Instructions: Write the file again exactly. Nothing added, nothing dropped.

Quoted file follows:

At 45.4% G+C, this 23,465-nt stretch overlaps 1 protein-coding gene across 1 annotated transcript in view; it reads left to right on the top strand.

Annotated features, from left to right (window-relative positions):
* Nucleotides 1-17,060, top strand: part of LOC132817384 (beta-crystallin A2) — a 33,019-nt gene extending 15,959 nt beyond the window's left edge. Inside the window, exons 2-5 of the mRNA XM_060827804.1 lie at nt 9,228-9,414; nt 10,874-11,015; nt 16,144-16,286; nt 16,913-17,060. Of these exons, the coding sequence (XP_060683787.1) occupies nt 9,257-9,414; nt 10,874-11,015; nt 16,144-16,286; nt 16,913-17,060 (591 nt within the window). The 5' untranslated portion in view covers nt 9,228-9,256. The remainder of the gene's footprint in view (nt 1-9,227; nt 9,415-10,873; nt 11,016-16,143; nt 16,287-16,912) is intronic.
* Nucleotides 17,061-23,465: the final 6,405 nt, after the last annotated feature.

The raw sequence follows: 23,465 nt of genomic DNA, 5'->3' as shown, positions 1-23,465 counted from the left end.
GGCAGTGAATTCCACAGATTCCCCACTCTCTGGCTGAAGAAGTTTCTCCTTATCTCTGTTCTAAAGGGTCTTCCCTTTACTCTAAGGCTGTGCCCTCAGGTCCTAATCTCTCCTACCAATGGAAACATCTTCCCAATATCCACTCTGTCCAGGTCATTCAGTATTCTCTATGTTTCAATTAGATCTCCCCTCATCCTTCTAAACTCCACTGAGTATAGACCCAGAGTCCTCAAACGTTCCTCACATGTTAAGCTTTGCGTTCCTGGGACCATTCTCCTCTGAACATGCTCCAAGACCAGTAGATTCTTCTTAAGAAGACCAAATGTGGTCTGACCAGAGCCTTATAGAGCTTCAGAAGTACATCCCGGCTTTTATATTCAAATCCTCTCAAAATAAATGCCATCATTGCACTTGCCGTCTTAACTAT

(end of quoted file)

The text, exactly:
At 45.4% G+C, this 23,465-nt stretch overlaps 1 protein-coding gene across 1 annotated transcript in view; it reads left to right on the top strand.

Annotated features, from left to right (window-relative positions):
* Nucleotides 1-17,060, top strand: part of LOC132817384 (beta-crystallin A2) — a 33,019-nt gene extending 15,959 nt beyond the window's left edge. Inside the window, exons 2-5 of the mRNA XM_060827804.1 lie at nt 9,228-9,414; nt 10,874-11,015; nt 16,144-16,286; nt 16,913-17,060. Of these exons, the coding sequence (XP_060683787.1) occupies nt 9,257-9,414; nt 10,874-11,015; nt 16,144-16,286; nt 16,913-17,060 (591 nt within the window). The 5' untranslated portion in view covers nt 9,228-9,256. The remainder of the gene's footprint in view (nt 1-9,227; nt 9,415-10,873; nt 11,016-16,143; nt 16,287-16,912) is intronic.
* Nucleotides 17,061-23,465: the final 6,405 nt, after the last annotated feature.

The raw sequence follows: 23,465 nt of genomic DNA, 5'->3' as shown, positions 1-23,465 counted from the left end.
GGCAGTGAATTCCACAGATTCCCCACTCTCTGGCTGAAGAAGTTTCTCCTTATCTCTGTTCTAAAGGGTCTTCCCTTTACTCTAAGGCTGTGCCCTCAGGTCCTAATCTCTCCTACCAATGGAAACATCTTCCCAATATCCACTCTGTCCAGGTCATTCAGTATTCTCTATGTTTCAATTAGATCTCCCCTCATCCTTCTAAACTCCACTGAGTATAGACCCAGAGTCCTCAAACGTTCCTCACATGTTAAGCTTTGCGTTCCTGGGACCATTCTCCTCTGAACATGCTCCAAGACCAGTAGATTCTTCTTAAGAAGACCAAATGTGGTCTGACCAGAGCCTTATAGAGCTTCAGAAGTACATCCCGGCTTTTATATTCAAATCCTCTCAAAATAAATGCCATCATTGCACTTGCCGTCTTAACTAT